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Lisa Morris Bonsall, MSN, RN, CRNP

Lisa Morris Bonsall, MSN, RN, CRNP is the clinical editor for Lippincott's Lisa has been a nurse for 15 years with experience in critical care and women’s health.

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Mother feeding formula to Asian newborn Maneerat

Formula Feeding as an Alternative to Breast Milk

Ask the Expert


I’ve decided to formula-feed my baby and want to know if she's getting what she needs for healthy growth and development?


Yes, infant formula is the only safe and nutritious alternative to breast milk. Not everyone can or will choose to breastfeed ; you have to do what is right for your family.

If you choose to formula-feed your infant, the American Academy of Pediatrics recommends starting with a cow's milk–based formula. Iron-fortified formula is usually the best choice for a baby who will be partially or entirely formula-fed. Iron-fortified formula is designed to have the right balance of nutrients and be easy to digest. Iron is an important nutrient during the baby's first year, and feeding iron-fortified infant formula is the easiest way to ensure adequate intake.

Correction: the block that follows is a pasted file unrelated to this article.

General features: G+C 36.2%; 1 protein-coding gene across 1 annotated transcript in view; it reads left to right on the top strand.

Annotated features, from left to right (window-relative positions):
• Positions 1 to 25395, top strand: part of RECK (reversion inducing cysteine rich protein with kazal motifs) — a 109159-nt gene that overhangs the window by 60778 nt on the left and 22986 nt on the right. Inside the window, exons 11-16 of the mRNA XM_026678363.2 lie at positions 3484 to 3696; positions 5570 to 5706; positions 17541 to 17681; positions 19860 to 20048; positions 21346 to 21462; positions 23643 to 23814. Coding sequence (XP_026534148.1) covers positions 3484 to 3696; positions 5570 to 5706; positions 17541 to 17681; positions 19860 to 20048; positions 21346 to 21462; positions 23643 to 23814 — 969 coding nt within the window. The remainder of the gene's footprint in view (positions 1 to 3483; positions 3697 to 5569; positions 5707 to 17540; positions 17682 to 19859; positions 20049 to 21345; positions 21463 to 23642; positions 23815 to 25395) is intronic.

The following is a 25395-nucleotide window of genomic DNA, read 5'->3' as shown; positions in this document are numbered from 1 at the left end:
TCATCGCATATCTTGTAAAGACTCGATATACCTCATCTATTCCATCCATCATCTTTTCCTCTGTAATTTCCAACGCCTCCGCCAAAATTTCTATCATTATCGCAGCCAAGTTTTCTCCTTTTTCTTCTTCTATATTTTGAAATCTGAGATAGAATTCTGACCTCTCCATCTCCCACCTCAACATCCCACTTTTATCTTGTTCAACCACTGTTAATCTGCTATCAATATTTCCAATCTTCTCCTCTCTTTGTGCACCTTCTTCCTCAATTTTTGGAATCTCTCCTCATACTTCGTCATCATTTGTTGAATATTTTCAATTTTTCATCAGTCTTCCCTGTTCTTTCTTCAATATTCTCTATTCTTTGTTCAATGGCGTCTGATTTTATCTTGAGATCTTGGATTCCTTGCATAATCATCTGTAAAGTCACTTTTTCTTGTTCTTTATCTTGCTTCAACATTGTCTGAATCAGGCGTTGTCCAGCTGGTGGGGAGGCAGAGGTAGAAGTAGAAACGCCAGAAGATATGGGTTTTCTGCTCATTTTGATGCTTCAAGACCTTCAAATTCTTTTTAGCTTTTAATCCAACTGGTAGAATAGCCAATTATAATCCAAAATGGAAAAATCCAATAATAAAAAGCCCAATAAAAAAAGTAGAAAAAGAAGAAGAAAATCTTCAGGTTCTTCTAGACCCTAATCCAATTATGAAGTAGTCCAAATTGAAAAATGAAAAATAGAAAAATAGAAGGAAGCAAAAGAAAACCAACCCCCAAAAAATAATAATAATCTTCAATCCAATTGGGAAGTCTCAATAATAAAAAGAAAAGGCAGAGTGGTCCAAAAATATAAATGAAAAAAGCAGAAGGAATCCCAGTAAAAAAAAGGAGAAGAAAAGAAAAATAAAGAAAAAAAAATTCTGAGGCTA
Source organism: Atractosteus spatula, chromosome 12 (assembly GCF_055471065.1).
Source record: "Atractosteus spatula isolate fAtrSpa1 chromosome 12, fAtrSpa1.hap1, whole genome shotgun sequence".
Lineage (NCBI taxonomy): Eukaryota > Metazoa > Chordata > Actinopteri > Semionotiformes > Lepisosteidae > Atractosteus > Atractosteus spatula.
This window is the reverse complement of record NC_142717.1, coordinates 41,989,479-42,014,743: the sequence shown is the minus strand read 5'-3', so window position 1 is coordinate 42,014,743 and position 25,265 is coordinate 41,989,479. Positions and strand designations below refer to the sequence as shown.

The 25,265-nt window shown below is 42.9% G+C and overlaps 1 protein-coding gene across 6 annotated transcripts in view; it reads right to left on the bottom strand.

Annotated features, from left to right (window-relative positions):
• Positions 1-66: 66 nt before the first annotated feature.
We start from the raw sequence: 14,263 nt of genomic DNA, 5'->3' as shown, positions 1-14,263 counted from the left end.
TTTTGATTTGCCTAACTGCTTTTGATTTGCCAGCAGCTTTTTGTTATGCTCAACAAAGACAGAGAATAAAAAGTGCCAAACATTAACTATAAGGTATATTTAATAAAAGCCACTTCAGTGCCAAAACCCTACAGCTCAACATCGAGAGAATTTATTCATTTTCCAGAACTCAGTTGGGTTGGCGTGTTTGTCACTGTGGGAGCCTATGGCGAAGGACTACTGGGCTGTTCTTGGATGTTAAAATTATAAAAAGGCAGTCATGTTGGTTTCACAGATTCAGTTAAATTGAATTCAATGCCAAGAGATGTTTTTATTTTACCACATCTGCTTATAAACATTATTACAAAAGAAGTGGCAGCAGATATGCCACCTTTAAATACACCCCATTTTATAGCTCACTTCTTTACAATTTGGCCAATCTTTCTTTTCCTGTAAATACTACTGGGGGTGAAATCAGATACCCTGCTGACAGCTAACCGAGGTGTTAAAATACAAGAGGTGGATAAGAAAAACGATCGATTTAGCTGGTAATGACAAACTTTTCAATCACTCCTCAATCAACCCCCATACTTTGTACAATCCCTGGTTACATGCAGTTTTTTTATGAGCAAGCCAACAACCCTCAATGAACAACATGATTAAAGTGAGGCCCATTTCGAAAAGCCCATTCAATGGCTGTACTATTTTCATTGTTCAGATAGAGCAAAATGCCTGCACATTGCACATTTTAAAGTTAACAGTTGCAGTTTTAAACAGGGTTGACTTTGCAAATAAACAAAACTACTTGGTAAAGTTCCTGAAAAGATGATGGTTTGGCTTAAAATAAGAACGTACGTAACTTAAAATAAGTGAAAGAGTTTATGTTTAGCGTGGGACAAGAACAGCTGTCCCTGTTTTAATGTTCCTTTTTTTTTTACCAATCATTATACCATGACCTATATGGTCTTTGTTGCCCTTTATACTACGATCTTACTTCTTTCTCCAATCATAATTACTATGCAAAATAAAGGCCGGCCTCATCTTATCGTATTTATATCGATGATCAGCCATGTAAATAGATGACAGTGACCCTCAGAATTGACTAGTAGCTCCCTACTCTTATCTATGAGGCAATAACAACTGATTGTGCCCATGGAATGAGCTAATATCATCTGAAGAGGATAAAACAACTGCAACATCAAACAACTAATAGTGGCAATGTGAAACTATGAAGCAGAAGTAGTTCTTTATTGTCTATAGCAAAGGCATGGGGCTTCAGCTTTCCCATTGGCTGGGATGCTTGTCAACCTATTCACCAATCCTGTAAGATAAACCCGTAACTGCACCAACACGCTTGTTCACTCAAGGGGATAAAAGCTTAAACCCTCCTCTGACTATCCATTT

However, if your baby shows signs of not tolerating typical milk-based, iron-fortified formula—for example by vomiting, diarrhea or fussing after feedings or by not gaining weight—your doctor may recommend a soy-based or lactose-free milk-based formula. These are all healthy, nutritionally rich alternatives to milk-based formula.

If you decide to formula-feed your baby, you can feel confident that your child will receive all the nutrients necessary to grow, develop and thrive. If you have questions regarding formula feeding, speak with your health care provider, who should be able to help.

This resource was developed with the support of the International Formula Council.

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